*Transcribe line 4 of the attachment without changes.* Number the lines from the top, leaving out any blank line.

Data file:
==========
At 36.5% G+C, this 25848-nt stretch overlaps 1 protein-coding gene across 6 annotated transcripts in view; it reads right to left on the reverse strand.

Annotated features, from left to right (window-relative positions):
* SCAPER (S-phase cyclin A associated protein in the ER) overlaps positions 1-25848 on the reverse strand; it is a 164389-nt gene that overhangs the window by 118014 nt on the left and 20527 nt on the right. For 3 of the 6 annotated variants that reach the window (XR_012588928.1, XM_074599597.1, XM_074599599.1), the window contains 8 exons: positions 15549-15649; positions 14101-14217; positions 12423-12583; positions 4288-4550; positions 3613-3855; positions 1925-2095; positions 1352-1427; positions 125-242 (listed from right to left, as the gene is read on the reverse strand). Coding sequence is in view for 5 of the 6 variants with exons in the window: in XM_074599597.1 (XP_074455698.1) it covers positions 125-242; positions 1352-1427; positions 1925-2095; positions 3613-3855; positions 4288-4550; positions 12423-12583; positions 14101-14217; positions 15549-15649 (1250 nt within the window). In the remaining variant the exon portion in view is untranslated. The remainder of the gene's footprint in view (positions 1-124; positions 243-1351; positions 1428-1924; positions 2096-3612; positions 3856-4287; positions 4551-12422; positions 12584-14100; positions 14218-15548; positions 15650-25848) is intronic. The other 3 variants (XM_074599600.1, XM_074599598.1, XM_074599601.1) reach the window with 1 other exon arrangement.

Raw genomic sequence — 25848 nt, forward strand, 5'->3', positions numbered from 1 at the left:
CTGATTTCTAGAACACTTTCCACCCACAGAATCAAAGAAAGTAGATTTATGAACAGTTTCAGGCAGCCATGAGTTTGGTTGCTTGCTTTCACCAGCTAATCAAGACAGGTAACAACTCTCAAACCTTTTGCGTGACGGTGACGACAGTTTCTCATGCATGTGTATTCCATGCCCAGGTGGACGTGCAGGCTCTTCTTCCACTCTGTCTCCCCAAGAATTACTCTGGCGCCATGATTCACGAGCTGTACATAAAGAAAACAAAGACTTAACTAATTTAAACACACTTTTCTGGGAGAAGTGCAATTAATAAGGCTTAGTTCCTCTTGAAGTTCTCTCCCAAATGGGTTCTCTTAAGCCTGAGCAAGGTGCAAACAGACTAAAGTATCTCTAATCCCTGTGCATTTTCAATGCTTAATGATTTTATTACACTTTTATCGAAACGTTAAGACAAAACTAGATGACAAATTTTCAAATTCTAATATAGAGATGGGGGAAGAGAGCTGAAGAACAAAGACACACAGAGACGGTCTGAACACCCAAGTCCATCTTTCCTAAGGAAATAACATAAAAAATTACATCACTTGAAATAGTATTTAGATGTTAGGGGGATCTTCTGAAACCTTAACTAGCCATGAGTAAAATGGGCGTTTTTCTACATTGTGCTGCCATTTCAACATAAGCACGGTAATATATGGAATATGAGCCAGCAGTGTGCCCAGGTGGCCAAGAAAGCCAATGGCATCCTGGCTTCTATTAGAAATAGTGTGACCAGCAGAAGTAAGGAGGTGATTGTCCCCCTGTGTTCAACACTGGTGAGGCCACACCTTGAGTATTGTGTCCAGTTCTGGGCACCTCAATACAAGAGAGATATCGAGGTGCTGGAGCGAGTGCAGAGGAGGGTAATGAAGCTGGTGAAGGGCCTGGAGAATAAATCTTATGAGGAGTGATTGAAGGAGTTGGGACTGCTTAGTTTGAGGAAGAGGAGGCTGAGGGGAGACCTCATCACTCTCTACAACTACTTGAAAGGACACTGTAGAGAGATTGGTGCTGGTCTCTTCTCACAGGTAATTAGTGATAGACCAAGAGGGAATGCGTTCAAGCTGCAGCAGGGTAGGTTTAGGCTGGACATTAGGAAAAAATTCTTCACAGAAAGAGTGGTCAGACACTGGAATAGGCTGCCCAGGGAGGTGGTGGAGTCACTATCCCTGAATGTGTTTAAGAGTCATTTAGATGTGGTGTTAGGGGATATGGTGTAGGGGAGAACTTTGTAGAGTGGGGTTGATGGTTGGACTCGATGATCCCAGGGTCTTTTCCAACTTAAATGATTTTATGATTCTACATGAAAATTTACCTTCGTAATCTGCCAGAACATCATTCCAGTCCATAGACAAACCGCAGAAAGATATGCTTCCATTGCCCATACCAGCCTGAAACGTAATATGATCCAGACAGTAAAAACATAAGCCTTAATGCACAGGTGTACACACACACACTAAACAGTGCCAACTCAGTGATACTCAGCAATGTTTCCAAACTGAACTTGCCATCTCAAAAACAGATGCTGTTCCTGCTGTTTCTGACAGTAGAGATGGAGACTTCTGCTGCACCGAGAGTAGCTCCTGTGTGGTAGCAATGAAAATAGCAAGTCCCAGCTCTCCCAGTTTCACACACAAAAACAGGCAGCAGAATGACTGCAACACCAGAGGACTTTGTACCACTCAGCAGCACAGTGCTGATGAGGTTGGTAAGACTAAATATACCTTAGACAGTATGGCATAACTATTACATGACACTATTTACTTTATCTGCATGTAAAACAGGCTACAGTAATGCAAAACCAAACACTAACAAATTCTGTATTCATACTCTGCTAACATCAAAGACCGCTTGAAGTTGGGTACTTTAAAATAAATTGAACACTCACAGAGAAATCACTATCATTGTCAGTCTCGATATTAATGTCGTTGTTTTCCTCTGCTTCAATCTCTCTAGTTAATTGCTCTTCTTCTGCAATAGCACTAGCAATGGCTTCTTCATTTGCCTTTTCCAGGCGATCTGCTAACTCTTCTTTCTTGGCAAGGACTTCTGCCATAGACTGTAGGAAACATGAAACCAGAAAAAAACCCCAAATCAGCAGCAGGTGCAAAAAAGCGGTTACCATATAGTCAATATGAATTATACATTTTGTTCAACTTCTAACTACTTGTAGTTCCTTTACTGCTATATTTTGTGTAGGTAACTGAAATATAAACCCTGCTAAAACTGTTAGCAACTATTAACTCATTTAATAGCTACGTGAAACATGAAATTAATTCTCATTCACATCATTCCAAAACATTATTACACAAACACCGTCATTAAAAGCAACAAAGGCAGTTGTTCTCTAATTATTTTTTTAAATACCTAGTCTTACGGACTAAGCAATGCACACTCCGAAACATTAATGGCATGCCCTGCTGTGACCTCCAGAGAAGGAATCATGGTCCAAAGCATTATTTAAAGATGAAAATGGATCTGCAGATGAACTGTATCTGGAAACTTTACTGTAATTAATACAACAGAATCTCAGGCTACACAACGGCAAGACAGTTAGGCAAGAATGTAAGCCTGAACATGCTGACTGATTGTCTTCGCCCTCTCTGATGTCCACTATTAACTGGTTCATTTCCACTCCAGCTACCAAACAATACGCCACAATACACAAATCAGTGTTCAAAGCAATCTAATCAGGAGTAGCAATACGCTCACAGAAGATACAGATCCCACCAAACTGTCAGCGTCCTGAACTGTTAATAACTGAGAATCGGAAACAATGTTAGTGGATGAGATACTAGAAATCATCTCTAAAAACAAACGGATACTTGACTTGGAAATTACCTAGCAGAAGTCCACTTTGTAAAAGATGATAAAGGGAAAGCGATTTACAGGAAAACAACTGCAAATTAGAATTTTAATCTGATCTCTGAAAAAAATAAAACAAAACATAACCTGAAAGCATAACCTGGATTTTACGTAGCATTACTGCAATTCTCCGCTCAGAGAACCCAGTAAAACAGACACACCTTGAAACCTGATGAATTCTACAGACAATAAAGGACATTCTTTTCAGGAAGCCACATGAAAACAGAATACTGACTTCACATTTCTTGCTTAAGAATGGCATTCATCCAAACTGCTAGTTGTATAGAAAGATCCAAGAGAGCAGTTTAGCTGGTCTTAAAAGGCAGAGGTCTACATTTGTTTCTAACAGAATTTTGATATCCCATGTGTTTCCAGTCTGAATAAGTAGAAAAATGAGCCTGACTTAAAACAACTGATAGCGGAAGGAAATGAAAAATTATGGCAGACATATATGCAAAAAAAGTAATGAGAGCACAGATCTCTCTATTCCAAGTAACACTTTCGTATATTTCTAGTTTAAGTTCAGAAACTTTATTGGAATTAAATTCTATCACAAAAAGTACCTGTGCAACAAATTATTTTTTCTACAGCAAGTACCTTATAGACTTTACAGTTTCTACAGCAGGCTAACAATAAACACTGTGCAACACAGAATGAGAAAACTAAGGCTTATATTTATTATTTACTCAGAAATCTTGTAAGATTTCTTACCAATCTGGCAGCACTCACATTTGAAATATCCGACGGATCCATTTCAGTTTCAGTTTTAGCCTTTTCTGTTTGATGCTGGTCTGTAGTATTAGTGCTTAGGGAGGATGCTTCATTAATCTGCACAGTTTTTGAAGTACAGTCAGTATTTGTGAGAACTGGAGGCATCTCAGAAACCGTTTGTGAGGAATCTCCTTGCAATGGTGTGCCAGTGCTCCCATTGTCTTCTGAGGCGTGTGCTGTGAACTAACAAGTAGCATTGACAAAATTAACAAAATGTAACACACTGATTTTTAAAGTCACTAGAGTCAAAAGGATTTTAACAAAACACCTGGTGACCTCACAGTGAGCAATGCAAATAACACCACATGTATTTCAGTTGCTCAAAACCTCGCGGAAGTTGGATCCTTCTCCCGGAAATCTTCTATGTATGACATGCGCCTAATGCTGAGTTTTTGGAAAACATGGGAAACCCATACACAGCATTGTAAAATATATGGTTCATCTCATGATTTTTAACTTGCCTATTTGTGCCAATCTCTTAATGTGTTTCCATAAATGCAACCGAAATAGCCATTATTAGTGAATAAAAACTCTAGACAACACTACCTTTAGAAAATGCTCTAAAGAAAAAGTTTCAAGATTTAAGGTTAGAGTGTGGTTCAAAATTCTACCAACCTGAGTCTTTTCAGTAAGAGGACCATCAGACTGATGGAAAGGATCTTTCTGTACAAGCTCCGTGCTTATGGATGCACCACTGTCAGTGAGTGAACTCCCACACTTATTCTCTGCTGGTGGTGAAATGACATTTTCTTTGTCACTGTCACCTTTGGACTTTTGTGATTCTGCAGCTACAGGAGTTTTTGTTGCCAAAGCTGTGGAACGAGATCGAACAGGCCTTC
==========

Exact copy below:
Raw genomic sequence — 25848 nt, forward strand, 5'->3', positions numbered from 1 at the left: